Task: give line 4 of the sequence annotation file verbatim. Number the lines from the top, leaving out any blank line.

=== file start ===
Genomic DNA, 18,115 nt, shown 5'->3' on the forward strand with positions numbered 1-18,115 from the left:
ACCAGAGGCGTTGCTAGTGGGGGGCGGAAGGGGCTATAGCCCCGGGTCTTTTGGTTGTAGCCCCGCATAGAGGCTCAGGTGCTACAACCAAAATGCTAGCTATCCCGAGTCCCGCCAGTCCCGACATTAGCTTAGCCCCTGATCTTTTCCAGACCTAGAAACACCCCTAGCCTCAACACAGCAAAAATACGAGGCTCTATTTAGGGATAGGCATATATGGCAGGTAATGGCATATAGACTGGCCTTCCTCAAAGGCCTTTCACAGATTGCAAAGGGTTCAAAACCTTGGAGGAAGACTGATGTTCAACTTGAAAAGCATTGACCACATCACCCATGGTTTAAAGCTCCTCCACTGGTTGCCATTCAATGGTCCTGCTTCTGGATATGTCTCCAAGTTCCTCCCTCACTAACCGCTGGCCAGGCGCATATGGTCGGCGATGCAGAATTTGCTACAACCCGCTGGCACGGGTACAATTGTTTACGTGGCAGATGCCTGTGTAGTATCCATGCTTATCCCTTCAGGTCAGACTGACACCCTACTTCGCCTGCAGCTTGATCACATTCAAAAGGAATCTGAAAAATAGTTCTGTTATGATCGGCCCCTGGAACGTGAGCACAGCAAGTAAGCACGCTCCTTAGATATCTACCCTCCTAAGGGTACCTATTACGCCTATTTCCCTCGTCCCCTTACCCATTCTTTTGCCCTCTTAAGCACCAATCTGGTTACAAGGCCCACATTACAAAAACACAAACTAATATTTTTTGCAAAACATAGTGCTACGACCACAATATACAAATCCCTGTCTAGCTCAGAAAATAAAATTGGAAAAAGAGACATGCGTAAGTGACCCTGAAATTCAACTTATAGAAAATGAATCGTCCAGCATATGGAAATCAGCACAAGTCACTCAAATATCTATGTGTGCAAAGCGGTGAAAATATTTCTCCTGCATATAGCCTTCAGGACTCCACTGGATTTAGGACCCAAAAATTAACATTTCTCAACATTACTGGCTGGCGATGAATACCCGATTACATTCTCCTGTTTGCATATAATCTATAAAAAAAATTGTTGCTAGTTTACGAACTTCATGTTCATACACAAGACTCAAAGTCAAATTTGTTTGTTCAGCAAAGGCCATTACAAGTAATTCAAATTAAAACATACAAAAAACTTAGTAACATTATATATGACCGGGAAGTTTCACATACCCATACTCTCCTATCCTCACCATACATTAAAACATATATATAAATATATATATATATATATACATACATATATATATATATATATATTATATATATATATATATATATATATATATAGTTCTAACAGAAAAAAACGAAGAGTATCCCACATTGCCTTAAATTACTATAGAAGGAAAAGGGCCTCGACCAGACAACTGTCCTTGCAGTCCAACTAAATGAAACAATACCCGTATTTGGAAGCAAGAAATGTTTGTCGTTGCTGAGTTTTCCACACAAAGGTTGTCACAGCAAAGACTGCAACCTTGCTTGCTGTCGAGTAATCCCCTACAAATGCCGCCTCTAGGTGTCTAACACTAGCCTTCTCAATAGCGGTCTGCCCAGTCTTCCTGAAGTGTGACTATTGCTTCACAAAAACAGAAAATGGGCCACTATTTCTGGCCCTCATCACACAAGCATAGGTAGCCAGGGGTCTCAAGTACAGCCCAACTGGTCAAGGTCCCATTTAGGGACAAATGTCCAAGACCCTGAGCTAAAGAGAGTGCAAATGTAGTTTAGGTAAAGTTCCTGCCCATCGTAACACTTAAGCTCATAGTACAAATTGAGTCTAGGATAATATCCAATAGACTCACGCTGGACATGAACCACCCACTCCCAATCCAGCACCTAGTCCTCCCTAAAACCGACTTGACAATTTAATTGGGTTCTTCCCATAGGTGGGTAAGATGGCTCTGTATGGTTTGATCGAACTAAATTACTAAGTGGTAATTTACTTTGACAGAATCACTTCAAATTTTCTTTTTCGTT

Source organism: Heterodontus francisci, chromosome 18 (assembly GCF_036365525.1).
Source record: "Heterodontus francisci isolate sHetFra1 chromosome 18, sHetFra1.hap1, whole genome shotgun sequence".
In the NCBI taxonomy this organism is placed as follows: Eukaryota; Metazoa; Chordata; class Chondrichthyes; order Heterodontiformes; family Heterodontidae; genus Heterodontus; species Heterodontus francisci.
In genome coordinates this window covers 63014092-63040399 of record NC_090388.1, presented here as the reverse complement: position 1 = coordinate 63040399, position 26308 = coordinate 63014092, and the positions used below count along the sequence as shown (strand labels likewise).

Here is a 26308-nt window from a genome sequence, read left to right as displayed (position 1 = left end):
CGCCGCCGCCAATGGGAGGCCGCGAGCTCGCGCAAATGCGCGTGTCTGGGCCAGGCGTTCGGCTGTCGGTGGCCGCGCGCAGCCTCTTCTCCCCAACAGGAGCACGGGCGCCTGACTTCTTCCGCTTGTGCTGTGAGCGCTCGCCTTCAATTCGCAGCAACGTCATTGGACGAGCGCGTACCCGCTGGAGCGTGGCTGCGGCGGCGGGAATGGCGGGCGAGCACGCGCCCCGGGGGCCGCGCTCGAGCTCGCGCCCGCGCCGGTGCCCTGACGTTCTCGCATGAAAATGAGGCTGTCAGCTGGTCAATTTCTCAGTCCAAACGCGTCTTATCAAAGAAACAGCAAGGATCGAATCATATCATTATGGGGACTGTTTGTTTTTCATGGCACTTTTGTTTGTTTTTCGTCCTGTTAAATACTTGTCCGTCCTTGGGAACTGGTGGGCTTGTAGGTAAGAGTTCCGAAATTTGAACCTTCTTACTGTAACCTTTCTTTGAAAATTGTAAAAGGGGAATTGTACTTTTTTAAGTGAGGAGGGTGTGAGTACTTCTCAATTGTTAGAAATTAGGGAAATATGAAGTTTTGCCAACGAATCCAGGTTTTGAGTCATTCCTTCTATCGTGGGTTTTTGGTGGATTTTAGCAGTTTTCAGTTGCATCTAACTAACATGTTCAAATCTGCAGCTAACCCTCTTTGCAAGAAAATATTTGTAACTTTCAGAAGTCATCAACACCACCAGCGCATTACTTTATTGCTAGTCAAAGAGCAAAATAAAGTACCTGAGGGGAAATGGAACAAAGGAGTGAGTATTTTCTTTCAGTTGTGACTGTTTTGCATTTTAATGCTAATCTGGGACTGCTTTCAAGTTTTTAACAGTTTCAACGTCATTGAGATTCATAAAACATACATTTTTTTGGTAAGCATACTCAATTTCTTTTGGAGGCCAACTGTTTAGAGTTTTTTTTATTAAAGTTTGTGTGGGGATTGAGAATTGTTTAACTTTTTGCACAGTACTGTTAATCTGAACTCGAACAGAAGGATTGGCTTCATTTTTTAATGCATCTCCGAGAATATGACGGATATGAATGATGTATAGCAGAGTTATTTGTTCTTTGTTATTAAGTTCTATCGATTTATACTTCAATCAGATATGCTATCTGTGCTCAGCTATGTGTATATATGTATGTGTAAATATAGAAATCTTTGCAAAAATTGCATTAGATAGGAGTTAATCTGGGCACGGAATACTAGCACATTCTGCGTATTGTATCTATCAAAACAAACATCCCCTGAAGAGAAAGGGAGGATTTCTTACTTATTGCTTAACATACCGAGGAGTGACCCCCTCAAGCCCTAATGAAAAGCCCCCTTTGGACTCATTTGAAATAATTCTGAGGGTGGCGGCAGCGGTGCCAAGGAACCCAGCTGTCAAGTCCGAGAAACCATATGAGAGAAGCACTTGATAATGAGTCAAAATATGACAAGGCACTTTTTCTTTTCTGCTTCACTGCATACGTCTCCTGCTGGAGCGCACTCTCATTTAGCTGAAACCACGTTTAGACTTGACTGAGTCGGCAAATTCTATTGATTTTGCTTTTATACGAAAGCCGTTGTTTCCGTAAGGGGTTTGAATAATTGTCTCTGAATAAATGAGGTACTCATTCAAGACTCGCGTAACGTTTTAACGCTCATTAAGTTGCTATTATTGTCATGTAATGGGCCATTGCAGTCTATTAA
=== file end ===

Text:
Source record: "Heterodontus francisci isolate sHetFra1 chromosome 18, sHetFra1.hap1, whole genome shotgun sequence".